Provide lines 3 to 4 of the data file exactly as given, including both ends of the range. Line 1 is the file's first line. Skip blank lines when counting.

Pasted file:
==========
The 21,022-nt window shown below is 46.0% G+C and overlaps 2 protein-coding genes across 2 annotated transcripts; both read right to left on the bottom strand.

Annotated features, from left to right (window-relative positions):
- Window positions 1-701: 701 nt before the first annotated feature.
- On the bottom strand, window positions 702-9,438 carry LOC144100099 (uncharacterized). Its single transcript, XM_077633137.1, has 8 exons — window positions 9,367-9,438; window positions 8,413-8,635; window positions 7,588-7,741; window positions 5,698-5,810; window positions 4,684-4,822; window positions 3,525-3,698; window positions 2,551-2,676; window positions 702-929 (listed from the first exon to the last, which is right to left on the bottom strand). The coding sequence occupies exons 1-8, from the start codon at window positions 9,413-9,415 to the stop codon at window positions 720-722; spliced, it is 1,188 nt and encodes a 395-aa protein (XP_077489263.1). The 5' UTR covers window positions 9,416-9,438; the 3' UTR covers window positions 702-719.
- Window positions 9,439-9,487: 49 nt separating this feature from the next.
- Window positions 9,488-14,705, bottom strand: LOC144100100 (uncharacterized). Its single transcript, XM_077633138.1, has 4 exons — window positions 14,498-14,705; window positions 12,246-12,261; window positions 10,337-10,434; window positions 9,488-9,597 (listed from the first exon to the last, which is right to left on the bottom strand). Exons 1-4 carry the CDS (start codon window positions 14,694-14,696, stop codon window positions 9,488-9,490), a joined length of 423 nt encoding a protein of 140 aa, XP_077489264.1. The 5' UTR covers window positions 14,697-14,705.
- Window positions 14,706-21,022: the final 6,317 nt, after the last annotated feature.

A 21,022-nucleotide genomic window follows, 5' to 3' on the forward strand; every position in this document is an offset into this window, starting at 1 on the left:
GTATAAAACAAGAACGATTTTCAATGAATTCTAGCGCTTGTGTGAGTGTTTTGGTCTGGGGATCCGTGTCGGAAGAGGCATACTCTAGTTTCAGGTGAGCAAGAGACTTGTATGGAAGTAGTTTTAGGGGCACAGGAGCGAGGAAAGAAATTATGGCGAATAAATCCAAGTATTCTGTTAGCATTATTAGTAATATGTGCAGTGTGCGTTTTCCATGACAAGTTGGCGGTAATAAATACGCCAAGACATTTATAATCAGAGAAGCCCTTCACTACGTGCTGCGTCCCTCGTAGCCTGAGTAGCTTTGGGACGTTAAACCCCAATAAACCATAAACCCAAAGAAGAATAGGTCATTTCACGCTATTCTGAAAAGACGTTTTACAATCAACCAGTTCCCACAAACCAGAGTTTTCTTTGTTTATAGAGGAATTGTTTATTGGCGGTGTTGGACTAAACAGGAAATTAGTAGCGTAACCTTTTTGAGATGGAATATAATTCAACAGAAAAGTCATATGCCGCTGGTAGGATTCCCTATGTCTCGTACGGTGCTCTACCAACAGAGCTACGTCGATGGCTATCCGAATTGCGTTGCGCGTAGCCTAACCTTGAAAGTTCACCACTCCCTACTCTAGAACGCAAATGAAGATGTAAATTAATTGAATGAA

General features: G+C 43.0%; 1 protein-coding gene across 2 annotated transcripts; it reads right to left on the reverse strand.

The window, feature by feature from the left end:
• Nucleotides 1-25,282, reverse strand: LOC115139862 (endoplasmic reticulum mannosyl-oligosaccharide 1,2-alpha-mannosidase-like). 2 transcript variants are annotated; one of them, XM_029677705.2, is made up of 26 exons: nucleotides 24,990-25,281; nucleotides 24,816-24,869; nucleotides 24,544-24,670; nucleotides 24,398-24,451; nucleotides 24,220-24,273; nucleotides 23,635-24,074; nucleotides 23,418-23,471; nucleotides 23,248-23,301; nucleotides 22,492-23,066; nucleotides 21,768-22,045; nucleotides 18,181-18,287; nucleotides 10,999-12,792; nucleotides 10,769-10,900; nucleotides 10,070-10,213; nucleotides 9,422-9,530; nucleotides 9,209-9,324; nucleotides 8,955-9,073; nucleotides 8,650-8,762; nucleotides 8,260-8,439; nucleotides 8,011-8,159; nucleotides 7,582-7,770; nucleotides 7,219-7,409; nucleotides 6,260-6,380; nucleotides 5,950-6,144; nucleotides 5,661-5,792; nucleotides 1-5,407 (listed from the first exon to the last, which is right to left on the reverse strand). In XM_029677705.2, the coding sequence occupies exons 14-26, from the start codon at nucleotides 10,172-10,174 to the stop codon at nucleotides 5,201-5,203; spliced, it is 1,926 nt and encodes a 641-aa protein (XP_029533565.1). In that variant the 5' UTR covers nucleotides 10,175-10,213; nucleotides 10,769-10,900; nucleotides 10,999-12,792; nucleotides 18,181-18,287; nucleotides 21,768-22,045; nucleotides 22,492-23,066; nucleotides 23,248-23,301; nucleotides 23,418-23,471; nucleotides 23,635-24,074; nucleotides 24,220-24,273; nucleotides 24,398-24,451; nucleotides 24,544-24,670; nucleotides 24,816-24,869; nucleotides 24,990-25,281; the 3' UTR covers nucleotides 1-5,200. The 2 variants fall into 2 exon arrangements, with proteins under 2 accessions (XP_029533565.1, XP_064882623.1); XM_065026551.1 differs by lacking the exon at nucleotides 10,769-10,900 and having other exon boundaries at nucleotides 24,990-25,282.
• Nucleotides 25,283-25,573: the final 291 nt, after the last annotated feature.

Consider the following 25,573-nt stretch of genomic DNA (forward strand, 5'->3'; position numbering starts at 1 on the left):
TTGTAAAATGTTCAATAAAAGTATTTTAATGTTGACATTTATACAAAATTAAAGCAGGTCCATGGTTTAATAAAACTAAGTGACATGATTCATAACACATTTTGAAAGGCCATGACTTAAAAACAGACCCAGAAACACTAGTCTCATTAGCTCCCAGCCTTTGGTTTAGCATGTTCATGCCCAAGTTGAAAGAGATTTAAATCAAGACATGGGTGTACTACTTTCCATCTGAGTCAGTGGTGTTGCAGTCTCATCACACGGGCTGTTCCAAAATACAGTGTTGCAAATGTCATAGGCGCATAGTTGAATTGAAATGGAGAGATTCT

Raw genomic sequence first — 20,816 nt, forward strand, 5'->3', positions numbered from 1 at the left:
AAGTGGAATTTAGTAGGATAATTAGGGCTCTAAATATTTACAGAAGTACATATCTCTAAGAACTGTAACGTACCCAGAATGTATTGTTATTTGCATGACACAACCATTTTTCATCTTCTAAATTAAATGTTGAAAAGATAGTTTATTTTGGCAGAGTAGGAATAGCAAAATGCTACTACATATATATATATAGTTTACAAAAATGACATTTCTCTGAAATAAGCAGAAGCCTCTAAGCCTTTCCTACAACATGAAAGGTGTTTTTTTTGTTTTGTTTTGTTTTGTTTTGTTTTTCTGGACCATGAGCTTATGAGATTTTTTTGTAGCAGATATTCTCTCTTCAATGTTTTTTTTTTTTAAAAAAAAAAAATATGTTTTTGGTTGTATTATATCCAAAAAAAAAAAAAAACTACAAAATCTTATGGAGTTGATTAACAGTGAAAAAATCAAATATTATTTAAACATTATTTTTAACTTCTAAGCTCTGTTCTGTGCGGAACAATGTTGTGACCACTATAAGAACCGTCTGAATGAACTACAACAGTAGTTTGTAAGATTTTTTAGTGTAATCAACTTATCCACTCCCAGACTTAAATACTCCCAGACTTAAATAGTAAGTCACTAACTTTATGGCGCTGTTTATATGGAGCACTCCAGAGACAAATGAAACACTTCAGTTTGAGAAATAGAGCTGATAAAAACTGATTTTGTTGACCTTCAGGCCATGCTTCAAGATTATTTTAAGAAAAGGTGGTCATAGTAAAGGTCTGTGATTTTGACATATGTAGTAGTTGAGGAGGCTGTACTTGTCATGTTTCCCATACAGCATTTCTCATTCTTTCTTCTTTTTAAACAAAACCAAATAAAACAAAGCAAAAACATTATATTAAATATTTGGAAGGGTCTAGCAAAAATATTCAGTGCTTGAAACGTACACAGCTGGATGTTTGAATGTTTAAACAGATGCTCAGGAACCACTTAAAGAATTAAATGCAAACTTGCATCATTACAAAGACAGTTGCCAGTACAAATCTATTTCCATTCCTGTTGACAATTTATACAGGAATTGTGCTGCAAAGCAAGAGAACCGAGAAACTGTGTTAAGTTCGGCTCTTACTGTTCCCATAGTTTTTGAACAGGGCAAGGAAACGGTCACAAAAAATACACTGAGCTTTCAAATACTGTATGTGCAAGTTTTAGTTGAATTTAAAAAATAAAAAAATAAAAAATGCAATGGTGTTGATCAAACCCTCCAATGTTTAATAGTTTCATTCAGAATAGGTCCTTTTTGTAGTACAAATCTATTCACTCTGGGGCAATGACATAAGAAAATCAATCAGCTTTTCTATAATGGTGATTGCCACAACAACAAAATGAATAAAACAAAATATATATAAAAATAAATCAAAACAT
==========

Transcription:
- Window positions 1-701: 701 nt before the first annotated feature.
- On the bottom strand, window positions 702-9,438 carry LOC144100099 (uncharacterized). Its single transcript, XM_077633137.1, has 8 exons — window positions 9,367-9,438; window positions 8,413-8,635; window positions 7,588-7,741; window positions 5,698-5,810; window positions 4,684-4,822; window positions 3,525-3,698; window positions 2,551-2,676; window positions 702-929 (listed from the first exon to the last, which is right to left on the bottom strand). The coding sequence occupies exons 1-8, from the start codon at window positions 9,413-9,415 to the stop codon at window positions 720-722; spliced, it is 1,188 nt and encodes a 395-aa protein (XP_077489263.1). The 5' UTR covers window positions 9,416-9,438; the 3' UTR covers window positions 702-719.